Purpose Shoulder pain and disability pose a diagnostic challenge owing to the numerous etiologies and the potential for multiple disorders to exist simultaneously. The evidence to support the use of clinical tests for superior labral anterior to posterior complex (SLAP) is weak or absent. The purpose of this study is to determine the diagnostic validity of physical examination maneuvers for SLAP lesions by performing a methodologically rigorous, clinically applicable study.
Methods We recruited consecutive new shoulder patients reporting pain and/or disability. The physician took a history and indicated their certainty about each possible diagnosis (“certain the diagnosis is absent/present,” or “uncertain requires further testing”). The clinician performed the physical tests for diagnoses where uncertainty remained. Magnetic resonance imaging arthrogram and arthroscopic examination were the gold standards. We calculated sensitivity, specificity, and likelihood ratios (LRs) and investigated whether combinations of the top tests provided stronger predictions.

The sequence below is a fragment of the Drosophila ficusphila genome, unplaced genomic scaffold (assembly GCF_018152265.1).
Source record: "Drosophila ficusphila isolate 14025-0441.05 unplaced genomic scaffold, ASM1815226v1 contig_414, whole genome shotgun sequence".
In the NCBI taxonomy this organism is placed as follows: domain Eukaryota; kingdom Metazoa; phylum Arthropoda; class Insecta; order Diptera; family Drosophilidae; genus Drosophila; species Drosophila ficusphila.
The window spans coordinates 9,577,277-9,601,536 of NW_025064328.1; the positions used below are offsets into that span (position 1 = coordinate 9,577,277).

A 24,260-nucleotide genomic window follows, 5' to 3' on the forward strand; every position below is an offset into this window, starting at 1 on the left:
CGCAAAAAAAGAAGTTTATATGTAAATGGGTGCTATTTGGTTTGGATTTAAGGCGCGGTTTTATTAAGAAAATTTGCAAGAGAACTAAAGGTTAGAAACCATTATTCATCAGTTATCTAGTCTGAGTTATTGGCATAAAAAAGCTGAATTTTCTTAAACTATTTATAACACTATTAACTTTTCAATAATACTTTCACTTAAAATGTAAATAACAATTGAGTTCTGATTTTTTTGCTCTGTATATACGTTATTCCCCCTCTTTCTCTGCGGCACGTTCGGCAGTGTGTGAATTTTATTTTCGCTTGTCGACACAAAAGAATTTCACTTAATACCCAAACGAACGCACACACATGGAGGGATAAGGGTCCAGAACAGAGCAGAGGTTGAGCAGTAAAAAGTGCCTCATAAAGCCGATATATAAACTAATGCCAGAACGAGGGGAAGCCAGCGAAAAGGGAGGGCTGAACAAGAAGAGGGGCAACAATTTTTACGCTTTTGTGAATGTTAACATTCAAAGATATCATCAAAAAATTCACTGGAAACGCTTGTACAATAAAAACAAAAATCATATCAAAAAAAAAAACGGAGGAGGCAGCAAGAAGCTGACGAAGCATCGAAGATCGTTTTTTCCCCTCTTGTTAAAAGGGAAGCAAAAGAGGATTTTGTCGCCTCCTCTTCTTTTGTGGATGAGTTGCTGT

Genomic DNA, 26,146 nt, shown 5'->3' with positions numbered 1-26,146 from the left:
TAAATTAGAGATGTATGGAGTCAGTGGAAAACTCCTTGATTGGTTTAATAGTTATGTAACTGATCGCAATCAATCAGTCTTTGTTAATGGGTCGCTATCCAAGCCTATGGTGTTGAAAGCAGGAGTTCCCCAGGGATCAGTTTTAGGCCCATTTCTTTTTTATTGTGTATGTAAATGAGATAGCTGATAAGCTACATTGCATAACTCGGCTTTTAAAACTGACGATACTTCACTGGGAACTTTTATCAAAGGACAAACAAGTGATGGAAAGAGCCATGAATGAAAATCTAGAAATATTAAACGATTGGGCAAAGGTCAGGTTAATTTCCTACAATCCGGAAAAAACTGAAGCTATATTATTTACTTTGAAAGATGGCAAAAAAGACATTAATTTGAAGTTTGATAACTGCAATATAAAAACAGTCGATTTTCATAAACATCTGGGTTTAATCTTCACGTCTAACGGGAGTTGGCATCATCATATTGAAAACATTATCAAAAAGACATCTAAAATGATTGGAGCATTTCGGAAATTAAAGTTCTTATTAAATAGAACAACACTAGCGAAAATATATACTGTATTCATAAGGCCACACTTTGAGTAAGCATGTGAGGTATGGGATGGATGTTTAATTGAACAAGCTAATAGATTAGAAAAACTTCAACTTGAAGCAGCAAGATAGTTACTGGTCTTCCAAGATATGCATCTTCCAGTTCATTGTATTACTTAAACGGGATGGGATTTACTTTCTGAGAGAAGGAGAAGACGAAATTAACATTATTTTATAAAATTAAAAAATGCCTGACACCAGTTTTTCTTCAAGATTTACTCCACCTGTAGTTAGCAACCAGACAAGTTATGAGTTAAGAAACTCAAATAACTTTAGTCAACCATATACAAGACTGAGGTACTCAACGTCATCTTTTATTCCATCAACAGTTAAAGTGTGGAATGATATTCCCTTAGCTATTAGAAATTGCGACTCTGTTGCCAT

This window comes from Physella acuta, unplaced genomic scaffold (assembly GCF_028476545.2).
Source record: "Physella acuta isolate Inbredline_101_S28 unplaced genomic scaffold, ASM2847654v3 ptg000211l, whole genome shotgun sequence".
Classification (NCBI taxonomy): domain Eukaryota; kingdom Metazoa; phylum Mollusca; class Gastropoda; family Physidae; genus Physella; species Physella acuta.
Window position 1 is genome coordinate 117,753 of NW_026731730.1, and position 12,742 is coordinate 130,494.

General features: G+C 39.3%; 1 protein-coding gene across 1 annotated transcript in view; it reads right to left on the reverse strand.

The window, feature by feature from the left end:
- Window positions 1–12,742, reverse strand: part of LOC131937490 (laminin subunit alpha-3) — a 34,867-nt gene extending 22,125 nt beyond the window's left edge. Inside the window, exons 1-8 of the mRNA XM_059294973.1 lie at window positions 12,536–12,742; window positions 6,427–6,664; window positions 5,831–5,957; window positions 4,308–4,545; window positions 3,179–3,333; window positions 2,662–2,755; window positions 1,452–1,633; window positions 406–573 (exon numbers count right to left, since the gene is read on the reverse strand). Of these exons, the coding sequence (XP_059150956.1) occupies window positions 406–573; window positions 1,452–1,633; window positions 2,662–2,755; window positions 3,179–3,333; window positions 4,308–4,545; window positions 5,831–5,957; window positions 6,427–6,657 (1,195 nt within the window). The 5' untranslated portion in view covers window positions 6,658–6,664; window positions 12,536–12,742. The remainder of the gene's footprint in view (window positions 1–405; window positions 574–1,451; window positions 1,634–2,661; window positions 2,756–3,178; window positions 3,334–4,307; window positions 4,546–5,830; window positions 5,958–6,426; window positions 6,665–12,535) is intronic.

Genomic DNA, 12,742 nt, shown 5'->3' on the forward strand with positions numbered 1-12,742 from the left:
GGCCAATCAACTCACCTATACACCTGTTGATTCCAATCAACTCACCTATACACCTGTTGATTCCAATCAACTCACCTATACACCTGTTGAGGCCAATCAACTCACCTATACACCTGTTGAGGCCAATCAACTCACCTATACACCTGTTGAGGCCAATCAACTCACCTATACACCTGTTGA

Results Ninety-three patients underwent physical examination for SLAP lesions. When using the presence of a SLAP lesion (Types I–V) as disease positive, none of the tests was sensitive (10.3–33.3) although they were moderately specific (61.3–92.6). When disease positive was defined as repaired SLAP lesion (including biceps tenodesis or tenotomy), the sensitivity (10.5–38.7) and specificity (70.6–93.8) of tests improved although not by a substantial amount. None of the tests was found to be clinically useful for predicting repairable SLAP lesions with all LRs close to one. The compression rotation test had the best LR for both definitions of disease (SLAP tear present = 1.8 and SLAP repaired = 1.67). There was no optimal combination of tests for diagnosing repairable SLAP lesions, with at least two tests positive providing the best combination of measurement properties (sensitivity 46.1% and specificity 64.7%).
Conclusion Our study demonstrates that the physical examination tests for SLAP lesions are poor diagnostic indicators of disease. Performing a combination of tests will likely help, although the magnitude of the improvement is minimal. These authors caution clinicians placing confidence in the physical examination tests for SLAP lesions rather we suggest that clinicians rely on diagnostic imaging to confirm this diagnosis.